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DEC

Posted on Tuesday, December 06, 2016

Can Your Ears Help You Taste?

Crispy apple

You probably don't realize it but your sense of taste doesn't reside completely in your mouth. Taste involves a number of senses including smell and feel. And, as scientist are now discovering, sounds can play a large role in how we perceive the taste of food.

The crunch, crackle, and crisp sound of what we're eating has as much of an impact on perception of food's taste and freshness as does the feel of it between your teeth. That's because there is a link between our ears and how we evaluate taste. When two or more sense are involved in determine how we experience something it's called cross modal. Knowing that sound plays such an important part in our enjoyment of food, it probably comes as no surprise that advertisers and food companies use this reaction to their advantage. Which is why you see spots like the one below for Kit Kat bars.

It's not just the snap of a candy bar that can get your taste buds going, but the sounds of music played while you eat certain types of foods. Researchers have even developed soundscapes suffused with different notes and tones that could stimulate a person's perception of sour or sweet. This ability to heighten our perception of food happens more intensely for someone with synesthesia. Synesthesia is an inherited condition in which the senses merge so that someone who is reading a book might simultaneously experience an unrelated inundation of colors, smells, or tastes. Kitchen Theory, a UK restaurant, has taken the growing evidence of sound influence on food to create an experience similar to synesthesia for their diners. They even call it Synesthesia by Kitchen Theory. The motivation for doing this is to create a deeper culinary experience using something referred to as "sonic seasoning."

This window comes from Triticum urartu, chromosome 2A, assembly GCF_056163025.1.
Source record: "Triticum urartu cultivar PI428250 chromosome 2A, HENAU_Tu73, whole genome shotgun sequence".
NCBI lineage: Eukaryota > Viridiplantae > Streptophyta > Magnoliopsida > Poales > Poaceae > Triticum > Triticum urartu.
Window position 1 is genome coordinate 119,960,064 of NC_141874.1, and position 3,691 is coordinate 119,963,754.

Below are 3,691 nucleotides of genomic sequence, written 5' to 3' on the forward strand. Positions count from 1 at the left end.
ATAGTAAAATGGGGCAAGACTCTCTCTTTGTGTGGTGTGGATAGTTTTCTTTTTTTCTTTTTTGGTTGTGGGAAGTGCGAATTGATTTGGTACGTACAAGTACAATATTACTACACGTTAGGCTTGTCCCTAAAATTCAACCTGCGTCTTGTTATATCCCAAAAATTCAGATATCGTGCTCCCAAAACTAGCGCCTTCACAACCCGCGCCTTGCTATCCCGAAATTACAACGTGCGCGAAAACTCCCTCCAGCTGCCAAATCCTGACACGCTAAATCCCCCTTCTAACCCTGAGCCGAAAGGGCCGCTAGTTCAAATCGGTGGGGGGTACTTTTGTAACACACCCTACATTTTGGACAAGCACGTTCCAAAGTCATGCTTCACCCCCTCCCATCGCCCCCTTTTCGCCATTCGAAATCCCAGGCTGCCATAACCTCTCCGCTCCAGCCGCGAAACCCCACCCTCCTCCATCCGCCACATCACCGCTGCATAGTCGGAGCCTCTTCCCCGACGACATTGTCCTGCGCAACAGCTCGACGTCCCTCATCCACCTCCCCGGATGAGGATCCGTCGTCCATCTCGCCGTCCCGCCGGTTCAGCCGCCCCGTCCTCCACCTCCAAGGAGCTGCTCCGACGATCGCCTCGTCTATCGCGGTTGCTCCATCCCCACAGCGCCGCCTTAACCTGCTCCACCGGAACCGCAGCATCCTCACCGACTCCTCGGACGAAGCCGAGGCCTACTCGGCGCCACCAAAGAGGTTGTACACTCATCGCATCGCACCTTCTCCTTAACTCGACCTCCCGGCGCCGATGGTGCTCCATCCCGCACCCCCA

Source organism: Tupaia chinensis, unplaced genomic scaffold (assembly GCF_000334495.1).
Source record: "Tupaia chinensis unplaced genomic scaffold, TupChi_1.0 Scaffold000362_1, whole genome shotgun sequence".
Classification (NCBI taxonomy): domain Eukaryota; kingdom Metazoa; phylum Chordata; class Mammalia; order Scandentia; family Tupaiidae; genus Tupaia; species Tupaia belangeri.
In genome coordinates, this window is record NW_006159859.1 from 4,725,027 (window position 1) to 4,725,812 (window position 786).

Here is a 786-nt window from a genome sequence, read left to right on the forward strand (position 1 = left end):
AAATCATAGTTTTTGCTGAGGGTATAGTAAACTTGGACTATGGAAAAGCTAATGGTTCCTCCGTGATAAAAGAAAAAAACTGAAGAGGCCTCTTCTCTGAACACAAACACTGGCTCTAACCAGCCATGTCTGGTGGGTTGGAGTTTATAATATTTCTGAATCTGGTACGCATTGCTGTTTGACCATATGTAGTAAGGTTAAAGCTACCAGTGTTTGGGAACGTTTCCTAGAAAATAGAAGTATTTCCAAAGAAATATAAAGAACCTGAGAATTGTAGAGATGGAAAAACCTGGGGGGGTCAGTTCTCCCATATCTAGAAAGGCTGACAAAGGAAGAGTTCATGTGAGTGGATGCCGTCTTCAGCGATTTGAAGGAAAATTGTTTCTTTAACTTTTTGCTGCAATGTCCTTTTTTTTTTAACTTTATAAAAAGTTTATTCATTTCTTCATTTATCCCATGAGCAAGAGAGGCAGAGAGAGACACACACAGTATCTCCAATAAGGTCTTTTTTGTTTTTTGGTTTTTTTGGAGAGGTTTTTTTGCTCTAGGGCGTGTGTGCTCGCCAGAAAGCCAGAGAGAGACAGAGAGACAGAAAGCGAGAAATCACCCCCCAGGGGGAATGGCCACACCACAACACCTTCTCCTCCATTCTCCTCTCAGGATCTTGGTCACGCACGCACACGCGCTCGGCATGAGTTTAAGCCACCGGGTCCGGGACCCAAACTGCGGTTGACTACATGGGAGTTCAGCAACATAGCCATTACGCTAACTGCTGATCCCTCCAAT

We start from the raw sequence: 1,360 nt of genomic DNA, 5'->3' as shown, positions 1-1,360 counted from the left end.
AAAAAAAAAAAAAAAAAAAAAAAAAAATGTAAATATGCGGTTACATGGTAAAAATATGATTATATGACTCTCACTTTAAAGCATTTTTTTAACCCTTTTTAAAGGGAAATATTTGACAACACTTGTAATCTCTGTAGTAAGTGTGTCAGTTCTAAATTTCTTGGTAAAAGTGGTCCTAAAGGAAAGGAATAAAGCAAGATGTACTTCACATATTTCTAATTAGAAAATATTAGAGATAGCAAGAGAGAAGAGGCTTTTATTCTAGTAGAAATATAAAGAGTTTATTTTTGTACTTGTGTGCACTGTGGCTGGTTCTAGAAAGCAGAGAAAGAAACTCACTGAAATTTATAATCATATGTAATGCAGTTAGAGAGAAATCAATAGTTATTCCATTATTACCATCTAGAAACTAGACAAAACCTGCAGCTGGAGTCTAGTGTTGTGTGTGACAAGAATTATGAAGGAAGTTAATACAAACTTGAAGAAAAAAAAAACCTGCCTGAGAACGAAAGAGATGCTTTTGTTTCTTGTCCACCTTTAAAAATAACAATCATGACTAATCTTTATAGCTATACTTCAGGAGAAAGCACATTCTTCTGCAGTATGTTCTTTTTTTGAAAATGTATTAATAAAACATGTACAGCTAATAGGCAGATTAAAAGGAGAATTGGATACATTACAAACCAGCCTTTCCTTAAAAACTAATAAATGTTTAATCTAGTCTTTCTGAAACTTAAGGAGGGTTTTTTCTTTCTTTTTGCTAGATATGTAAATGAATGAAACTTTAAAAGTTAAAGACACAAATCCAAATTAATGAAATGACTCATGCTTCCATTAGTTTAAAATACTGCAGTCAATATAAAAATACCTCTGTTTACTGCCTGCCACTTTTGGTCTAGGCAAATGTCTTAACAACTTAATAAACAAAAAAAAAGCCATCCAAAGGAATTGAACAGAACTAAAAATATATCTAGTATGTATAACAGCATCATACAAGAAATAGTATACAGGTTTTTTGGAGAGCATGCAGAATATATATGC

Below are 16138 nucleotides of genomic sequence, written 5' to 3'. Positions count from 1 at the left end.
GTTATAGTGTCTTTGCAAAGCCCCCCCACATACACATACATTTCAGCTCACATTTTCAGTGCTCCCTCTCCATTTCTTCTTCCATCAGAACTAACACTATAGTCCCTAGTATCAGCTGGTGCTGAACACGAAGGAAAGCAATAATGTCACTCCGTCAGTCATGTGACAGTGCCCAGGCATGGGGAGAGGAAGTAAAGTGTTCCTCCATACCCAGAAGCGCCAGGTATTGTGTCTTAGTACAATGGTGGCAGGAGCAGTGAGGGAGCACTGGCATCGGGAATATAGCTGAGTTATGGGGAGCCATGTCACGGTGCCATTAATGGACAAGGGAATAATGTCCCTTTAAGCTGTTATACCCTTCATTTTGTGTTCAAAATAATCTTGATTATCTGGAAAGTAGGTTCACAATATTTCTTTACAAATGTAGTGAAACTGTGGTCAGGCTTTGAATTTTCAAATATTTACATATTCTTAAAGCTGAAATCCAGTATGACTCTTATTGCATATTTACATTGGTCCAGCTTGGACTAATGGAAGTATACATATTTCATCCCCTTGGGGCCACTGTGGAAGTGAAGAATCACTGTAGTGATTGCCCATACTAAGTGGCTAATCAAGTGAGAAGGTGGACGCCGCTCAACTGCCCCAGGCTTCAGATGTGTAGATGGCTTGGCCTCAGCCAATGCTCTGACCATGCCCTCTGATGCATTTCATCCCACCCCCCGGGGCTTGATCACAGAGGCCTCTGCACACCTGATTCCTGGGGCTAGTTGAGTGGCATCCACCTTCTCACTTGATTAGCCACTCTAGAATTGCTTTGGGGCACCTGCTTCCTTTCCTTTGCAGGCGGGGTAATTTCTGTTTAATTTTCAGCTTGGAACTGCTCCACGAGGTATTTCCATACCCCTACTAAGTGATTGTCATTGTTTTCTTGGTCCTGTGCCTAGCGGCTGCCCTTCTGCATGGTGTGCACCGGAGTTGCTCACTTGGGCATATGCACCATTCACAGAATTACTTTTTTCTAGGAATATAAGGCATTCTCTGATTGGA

When two or more sense are involved in determine how we experience something it's called cross modal.

Sonic seasoning has been described as using sound to sway someone toward greater like or enjoyment of a product. According to a short film on the subject on BBC some manufacturers of fizzy drinks can spend up to a year developing the perfect sound for soda when it is poured. Likewise the PBS short embedded below quotes research indicating the sizzle of fajitas cooking can increase sales of fajitas at a restaurant. The PBS short also points out that music played while someone eats can also influence if they find the food more or less bitter or more or less sweet.

The take away from all of this is that your ears play an incredibly important role in your every day activities. Not just the ones you are familiar with, but the ones you might not even recognize. So take care of your ears. By allowing yourself the entire spectrum of sounds you allow yourself to further enjoy all of your life experiences, even eating. So see your hearing health provider and make sure that you can hear as much as possible! If you need help finding a hearing health provider click HERE to be connected with the largest network of trusted hearing health professionals in the nation!

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